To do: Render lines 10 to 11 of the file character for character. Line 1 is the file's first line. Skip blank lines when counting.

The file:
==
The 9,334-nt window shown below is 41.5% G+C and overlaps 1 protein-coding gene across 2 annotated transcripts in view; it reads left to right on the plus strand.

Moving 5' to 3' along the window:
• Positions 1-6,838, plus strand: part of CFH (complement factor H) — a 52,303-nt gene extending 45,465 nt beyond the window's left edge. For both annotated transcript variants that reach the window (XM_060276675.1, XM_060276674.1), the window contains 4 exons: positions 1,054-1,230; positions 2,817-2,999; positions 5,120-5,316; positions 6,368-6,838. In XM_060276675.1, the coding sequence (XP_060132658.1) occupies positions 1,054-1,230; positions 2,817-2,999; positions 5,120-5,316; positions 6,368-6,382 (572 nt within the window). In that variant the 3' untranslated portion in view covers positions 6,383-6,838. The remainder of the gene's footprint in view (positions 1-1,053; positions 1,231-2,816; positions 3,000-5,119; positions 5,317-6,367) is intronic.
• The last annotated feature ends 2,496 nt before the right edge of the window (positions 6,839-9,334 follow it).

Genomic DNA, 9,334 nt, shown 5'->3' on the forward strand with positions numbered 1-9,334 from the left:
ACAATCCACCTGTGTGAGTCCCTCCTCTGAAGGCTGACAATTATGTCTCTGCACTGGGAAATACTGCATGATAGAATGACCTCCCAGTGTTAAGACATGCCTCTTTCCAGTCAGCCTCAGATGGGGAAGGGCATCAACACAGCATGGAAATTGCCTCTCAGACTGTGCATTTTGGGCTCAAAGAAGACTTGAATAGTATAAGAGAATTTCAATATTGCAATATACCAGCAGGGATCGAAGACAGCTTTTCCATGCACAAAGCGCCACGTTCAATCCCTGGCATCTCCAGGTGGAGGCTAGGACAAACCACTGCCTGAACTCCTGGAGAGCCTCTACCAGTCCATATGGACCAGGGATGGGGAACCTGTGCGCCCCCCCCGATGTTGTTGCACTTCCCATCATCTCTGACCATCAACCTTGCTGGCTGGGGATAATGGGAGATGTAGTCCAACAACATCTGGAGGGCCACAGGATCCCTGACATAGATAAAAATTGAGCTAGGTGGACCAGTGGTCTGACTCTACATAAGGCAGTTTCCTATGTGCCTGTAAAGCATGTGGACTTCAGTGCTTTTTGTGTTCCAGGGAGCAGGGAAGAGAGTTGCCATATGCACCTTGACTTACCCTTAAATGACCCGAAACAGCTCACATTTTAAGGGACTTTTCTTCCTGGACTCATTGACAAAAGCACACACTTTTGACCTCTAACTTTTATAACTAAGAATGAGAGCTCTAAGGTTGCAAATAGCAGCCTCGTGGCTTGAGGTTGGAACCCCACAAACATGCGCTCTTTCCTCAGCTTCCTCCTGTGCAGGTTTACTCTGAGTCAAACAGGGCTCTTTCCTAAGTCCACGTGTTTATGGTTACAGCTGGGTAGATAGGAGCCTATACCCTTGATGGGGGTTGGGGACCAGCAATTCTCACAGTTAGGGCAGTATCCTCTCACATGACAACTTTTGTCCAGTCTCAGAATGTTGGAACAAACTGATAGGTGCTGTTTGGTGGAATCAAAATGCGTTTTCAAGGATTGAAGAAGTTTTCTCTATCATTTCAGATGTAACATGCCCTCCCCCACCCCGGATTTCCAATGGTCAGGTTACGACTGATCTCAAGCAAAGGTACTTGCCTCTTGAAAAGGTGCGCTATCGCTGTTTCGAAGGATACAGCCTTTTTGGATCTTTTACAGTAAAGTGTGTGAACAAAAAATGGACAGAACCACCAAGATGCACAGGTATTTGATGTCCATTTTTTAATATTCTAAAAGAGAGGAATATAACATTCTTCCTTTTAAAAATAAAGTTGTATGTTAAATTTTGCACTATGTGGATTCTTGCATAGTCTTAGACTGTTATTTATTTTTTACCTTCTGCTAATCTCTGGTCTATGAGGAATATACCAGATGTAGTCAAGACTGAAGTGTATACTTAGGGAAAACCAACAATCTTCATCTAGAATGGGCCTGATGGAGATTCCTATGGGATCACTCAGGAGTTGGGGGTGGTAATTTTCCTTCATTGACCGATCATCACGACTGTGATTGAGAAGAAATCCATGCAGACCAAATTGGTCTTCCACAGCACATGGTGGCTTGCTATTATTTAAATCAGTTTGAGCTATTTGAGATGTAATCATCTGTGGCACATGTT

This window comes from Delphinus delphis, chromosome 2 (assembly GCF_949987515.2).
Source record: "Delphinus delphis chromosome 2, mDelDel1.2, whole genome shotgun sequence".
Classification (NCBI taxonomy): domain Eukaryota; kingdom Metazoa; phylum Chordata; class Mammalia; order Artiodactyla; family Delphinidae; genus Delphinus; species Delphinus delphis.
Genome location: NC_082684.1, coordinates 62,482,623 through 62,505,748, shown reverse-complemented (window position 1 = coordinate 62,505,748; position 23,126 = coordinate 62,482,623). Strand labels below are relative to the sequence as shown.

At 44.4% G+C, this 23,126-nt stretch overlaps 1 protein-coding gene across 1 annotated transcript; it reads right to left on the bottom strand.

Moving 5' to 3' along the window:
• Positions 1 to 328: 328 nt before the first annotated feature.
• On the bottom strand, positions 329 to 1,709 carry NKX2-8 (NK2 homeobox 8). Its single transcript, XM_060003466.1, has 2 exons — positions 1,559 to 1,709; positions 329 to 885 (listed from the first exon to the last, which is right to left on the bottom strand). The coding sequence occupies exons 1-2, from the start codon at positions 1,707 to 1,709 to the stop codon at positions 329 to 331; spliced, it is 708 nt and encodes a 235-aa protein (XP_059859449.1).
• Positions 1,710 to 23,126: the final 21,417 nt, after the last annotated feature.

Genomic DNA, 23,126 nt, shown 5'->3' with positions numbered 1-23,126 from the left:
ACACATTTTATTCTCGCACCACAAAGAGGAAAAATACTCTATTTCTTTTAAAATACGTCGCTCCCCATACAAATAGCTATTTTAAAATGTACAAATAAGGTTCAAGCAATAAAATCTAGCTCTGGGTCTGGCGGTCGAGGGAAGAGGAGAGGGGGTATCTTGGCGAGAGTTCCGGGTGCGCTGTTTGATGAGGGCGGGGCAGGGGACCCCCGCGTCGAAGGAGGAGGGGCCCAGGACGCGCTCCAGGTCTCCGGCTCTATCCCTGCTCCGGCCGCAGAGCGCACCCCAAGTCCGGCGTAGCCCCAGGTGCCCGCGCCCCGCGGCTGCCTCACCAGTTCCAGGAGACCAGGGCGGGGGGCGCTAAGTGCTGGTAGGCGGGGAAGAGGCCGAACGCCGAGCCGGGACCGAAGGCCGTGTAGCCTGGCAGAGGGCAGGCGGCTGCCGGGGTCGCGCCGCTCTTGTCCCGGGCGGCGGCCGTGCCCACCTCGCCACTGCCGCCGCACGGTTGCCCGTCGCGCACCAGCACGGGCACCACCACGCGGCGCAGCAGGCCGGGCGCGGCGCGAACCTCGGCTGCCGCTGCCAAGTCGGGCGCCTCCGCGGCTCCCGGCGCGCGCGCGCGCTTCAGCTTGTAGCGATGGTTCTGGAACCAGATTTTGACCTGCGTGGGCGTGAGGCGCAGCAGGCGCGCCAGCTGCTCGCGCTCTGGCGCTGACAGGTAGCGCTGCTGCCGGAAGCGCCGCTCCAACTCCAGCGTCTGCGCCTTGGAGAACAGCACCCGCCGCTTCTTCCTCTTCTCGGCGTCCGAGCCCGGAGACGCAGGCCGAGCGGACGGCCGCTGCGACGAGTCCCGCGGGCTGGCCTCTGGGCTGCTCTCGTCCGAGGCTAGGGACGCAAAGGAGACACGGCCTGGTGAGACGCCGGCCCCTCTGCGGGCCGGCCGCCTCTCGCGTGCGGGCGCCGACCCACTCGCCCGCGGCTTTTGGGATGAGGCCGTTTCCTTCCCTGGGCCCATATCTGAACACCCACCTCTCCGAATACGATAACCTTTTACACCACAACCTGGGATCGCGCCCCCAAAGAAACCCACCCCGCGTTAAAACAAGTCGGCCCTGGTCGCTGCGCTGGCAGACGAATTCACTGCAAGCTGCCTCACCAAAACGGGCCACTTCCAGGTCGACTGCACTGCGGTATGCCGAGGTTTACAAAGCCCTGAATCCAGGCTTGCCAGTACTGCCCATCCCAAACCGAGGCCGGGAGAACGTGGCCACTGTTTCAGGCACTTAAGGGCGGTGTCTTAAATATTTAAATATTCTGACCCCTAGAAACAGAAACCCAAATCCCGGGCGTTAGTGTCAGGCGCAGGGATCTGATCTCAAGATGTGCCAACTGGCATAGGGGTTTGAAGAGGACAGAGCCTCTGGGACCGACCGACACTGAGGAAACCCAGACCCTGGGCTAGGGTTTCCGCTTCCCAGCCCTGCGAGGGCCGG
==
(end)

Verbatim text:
Genome location: NC_082684.1, coordinates 62,482,623 through 62,505,748, shown reverse-complemented (window position 1 = coordinate 62,505,748; position 23,126 = coordinate 62,482,623). Strand labels below are relative to the sequence as shown.

At 44.4% G+C, this 23,126-nt stretch overlaps 1 protein-coding gene across 1 annotated transcript; it reads right to left on the bottom strand.